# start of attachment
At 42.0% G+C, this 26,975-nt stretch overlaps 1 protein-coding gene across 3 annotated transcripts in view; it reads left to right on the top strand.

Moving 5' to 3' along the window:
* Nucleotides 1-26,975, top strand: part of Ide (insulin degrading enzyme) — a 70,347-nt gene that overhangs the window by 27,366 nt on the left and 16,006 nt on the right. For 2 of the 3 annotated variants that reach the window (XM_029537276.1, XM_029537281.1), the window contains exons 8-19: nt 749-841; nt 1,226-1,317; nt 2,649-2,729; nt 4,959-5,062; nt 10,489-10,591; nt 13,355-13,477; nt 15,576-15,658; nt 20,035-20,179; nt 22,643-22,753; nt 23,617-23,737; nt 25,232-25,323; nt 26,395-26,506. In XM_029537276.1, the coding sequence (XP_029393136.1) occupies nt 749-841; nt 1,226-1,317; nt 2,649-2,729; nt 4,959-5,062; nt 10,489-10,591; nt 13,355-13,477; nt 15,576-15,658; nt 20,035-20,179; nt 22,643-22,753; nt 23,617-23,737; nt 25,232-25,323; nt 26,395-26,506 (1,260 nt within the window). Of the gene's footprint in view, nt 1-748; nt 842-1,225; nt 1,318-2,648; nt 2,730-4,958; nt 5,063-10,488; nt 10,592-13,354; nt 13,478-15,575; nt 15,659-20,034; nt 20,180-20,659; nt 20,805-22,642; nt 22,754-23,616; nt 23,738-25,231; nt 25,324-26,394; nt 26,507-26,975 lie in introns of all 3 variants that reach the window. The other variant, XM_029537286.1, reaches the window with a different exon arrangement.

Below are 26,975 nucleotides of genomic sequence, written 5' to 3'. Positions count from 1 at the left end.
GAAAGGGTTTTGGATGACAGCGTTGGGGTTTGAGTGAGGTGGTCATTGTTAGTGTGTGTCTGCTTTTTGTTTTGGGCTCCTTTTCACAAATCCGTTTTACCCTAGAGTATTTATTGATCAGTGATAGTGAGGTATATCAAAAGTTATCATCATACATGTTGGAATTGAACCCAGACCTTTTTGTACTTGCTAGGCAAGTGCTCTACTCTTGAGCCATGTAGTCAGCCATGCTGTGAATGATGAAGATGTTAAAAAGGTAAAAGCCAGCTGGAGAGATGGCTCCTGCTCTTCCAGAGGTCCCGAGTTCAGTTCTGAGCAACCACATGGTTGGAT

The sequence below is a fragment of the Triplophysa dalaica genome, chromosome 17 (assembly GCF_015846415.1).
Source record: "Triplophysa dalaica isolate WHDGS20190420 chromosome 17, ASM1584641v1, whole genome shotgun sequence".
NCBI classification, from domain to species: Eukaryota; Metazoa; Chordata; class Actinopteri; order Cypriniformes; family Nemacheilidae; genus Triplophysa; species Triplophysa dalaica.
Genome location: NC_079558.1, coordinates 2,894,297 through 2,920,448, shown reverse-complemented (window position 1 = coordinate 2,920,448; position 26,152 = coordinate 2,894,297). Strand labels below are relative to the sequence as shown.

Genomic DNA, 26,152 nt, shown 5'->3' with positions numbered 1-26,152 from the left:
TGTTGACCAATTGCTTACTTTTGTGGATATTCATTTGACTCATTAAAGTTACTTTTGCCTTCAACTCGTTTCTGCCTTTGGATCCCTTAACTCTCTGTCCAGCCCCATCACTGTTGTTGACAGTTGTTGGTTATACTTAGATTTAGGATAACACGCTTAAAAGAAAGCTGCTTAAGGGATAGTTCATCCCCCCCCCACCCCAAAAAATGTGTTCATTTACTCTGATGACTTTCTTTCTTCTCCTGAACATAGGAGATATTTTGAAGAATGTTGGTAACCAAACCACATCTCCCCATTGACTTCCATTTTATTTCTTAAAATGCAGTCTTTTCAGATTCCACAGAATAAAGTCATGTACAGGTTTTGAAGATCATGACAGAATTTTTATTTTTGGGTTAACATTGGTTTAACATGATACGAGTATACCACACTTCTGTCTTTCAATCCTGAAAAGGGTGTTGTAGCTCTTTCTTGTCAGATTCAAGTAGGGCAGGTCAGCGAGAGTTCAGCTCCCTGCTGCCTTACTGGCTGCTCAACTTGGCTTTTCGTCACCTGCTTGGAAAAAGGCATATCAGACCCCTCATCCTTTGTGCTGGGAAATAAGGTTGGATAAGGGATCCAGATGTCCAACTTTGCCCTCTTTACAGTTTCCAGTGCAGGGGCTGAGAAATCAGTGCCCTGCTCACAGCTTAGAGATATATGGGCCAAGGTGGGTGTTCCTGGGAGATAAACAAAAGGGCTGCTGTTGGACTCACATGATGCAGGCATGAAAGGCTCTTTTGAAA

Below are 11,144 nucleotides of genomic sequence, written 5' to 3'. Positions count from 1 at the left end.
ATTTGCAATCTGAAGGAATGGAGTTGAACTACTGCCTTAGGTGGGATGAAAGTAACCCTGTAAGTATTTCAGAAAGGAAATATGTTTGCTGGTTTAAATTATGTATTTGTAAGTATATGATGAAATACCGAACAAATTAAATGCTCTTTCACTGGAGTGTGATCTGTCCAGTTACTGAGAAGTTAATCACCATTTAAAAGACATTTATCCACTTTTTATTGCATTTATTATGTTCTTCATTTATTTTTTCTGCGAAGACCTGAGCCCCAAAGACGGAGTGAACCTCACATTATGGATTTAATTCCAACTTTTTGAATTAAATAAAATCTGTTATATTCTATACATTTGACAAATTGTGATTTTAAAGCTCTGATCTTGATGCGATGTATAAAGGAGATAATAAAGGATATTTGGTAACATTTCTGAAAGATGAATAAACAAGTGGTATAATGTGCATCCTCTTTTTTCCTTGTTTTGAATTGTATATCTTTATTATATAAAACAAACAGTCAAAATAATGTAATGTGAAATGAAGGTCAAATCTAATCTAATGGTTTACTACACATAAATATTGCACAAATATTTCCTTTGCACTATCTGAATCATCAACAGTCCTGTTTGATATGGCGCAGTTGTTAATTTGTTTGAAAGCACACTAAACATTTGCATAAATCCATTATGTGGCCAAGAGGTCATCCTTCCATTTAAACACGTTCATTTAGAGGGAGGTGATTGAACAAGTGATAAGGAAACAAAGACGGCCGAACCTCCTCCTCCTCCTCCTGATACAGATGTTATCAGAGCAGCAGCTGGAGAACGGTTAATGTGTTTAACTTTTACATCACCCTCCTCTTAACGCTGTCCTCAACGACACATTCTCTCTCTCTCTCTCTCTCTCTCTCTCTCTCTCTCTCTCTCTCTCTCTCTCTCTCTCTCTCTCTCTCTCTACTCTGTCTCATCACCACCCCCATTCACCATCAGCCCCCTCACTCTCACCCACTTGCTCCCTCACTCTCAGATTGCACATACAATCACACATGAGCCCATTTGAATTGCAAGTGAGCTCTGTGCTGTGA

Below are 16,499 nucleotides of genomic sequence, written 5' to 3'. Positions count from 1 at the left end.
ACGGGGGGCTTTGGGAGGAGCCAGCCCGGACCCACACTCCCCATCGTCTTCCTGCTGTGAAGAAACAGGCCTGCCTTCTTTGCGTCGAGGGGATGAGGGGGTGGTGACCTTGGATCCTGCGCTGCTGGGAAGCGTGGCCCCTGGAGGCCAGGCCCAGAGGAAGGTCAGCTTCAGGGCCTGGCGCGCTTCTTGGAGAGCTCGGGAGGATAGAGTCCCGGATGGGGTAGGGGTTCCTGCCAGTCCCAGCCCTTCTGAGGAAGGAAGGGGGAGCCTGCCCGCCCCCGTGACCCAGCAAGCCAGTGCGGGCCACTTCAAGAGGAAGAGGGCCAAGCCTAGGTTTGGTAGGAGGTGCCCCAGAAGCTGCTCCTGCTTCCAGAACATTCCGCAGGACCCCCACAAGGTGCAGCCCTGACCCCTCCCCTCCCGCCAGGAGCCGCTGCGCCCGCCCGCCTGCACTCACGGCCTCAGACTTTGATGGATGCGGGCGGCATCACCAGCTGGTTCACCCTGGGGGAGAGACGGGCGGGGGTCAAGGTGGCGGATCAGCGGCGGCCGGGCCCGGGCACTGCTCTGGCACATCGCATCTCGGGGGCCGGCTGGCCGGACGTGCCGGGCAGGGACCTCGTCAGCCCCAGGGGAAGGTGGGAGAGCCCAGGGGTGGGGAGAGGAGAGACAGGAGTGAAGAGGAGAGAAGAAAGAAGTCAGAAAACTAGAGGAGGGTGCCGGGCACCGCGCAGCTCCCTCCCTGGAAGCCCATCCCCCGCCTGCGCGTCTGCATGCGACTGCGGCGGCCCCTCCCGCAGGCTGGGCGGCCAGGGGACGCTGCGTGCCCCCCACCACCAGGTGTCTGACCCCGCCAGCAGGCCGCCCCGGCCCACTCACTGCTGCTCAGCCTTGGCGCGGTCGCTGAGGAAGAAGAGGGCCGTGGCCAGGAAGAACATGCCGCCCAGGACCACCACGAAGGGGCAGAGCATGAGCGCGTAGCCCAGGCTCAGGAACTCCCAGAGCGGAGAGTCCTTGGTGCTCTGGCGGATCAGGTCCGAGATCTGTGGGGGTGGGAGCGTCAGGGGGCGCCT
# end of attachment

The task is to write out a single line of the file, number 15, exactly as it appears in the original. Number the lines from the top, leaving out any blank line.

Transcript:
ACGGGGGGCTTTGGGAGGAGCCAGCCCGGACCCACACTCCCCATCGTCTTCCTGCTGTGAAGAAACAGGCCTGCCTTCTTTGCGTCGAGGGGATGAGGGGGTGGTGACCTTGGATCCTGCGCTGCTGGGAAGCGTGGCCCCTGGAGGCCAGGCCCAGAGGAAGGTCAGCTTCAGGGCCTGGCGCGCTTCTTGGAGAGCTCGGGAGGATAGAGTCCCGGATGGGGTAGGGGTTCCTGCCAGTCCCAGCCCTTCTGAGGAAGGAAGGGGGAGCCTGCCCGCCCCCGTGACCCAGCAAGCCAGTGCGGGCCACTTCAAGAGGAAGAGGGCCAAGCCTAGGTTTGGTAGGAGGTGCCCCAGAAGCTGCTCCTGCTTCCAGAACATTCCGCAGGACCCCCACAAGGTGCAGCCCTGACCCCTCCCCTCCCGCCAGGAGCCGCTGCGCCCGCCCGCCTGCACTCACGGCCTCAGACTTTGATGGATGCGGGCGGCATCACCAGCTGGTTCACCCTGGGGGAGAGACGGGCGGGGGTCAAGGTGGCGGATCAGCGGCGGCCGGGCCCGGGCACTGCTCTGGCACATCGCATCTCGGGGGCCGGCTGGCCGGACGTGCCGGGCAGGGACCTCGTCAGCCCCAGGGGAAGGTGGGAGAGCCCAGGGGTGGGGAGAGGAGAGACAGGAGTGAAGAGGAGAGAAGAAAGAAGTCAGAAAACTAGAGGAGGGTGCCGGGCACCGCGCAGCTCCCTCCCTGGAAGCCCATCCCCCGCCTGCGCGTCTGCATGCGACTGCGGCGGCCCCTCCCGCAGGCTGGGCGGCCAGGGGACGCTGCGTGCCCCCCACCACCAGGTGTCTGACCCCGCCAGCAGGCCGCCCCGGCCCACTCACTGCTGCTCAGCCTTGGCGCGGTCGCTGAGGAAGAAGAGGGCCGTGGCCAGGAAGAACATGCCGCCCAGGACCACCACGAAGGGGCAGAGCATGAGCGCGTAGCCCAGGCTCAGGAACTCCCAGAGCGGAGAGTCCTTGGTGCTCTGGCGGATCAGGTCCGAGATCTGTGGGGGTGGGAGCGTCAGGGGGCGCCT